• registered nutritionist

    I really wish people would understand that Carbohydrates do not necessary mean grains. Many foods contain carbohydrates that are full of essential vitamins and minerals, fruits, vegetables, yogurt, milk, whole grains and some protein containing foods, such as beans and lentils. When the recommendation is for our total energy intake to be between 40 – 60% from carbohydrates that does not mean from grains s only. You should have a balance of many different foods and it is actually recommended to have twice as many vegetables than grains/starches and meat/protein at meals. Yes, you should have more protein if you are an athlete however, research shows that many people do not even meet the recommendations for activity, which is about 150 hours of activity a week or 30 minutes of moderate physical activity a day, 5 days a week. For those people, no, more protein is not better. And If people would like to feel full longer, try choosing foods that are a great source of fiber. Fiber has a wealth of proven health benefits in reducing the risk of developing diabetes and heart disease. So load up on your veggies, and try a whole grain such as quinoa!

  • Christine

    First; not all proteins are created equal – whey, chicken meat fish etc. Two. 50% of your dry body weight is protein. Three: every single – every single mechanism in your body including the blink of an eye to the wiggle of a finger – requires protein. Our need for protein is not hyped – what is hyped is the garbage soy and over processed whey protein that you buy off the shelf, most of which is full of additives and artificial sweeteners. Fact: your muscles atrophy at an early age and it is strong lean muscle that holds bones together. Whey protein is a food.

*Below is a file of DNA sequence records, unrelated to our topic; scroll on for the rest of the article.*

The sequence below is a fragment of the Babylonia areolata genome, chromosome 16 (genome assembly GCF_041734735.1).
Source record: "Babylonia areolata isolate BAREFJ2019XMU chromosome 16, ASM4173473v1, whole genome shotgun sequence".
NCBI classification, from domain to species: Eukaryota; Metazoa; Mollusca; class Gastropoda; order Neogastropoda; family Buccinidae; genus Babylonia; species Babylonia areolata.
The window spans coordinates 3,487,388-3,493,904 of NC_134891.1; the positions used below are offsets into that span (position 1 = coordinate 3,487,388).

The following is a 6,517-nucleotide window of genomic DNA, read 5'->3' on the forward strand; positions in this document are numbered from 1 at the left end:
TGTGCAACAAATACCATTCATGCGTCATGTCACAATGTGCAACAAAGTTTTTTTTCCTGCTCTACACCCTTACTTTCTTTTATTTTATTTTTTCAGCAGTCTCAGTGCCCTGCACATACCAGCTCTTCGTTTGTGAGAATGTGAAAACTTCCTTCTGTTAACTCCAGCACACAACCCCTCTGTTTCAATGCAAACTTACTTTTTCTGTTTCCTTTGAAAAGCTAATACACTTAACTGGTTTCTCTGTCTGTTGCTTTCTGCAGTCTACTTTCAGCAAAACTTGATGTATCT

“Overall, the research shows that increased dietary protein as WPC, contributes to a mix of metabolic outcomes beneficial to fat loss and retention of lean muscle mass.” . Anderson GH, Moore SE: Dietary proteins in the regulation of food intake and body weight in humans. J Nutr, 2004;134 :974S– 979S.

  • Pat

    When methotrexate started to destroy my husbands liver, we went to a nutritionist in a physicians office. We were Not sure if it was the metho or a fatty liver……one of the ” meals” he suggested was whey protein and fruit in a smoothie …so I am not sure you can say that a smoothie made from a whey protein is not good for you…..better than a bowl of lucky charms!

  • Lali

    I am surprised by many of the comments on this article, especially the ones saying the author is highly misinformed and should pick up a book.

    I have looked up our body’s protein requirements in several different nutrition books and textbooks, and they all say the exact numbers as quoted in the article.